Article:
West Africa's Central Bank – perhaps its most important institution – may also be its least transparent. But in the midst of Ivory Coast's conflict, a tradition of secrecy may be an early casualty.
When an infrastructure-strapped backwater such as, say, Guinea-Bissau looks to borrow the tens of billions of West Africa CFA francs it needs to tar rural roads and string power lines, its functionaries fly here, to La Banque Central des États de l’Afrique d’Ouest: the central bank for eight West African nations (Ivory Coast, Mali, Guinea-Bissau, Togo, Benin, Senegal, Burkina Faso, and Niger). It's where government debt is sold in the form of treasury bills to whatever arcane financiers harbor a niche interest in owning a chunk of Africa's debt.
Built in the shape of a Baobab tree at the end of the colonial era, the bank is as vital to its region as it is anachronistic – it has the feel of a secret society for African High Finance.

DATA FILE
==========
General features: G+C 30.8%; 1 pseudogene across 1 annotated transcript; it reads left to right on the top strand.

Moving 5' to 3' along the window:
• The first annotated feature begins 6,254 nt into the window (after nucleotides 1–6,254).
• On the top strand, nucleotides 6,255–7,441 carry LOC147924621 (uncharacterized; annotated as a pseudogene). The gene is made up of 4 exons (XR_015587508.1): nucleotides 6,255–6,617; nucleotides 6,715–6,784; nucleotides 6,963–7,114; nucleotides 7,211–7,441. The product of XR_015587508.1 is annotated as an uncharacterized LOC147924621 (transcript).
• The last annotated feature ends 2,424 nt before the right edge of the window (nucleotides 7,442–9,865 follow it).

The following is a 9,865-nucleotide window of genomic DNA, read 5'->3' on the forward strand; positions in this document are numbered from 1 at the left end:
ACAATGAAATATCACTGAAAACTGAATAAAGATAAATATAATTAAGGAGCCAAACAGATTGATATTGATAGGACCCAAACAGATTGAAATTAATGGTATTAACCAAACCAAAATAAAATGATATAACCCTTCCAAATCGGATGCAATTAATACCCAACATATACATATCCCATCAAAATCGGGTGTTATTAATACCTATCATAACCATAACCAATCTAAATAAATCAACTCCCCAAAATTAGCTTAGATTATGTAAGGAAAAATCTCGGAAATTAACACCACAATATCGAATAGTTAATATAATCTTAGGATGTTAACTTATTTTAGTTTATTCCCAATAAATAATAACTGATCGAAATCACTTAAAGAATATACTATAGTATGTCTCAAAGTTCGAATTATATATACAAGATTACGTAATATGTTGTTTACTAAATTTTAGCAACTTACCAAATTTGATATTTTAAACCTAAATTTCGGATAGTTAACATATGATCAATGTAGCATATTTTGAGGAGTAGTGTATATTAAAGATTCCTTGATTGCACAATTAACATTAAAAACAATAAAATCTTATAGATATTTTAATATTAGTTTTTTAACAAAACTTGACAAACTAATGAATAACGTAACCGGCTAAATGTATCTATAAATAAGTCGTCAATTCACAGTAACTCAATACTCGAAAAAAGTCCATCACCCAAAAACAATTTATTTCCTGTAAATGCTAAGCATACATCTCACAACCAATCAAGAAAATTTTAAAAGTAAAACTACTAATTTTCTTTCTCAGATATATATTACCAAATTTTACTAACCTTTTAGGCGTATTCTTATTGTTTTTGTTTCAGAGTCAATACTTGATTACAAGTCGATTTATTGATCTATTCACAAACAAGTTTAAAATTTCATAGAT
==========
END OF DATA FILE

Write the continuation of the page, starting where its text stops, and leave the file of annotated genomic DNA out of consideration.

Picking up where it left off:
Three decades after the International Monetary Fund (IMF), NGOs, foreign leaders, and African reformists turned "transparency" into a generational rallying call, La Banque continues to define the lack thereof. The bank – a place as pre-Internet as Tutankhamun's tomb – communicates very little to the world outside its walls, and even less to callers who identify themselves as press. No reporter I know has ever been inside. I imagine it must be vacant, dim, and filled with terra-cotta soldiers.
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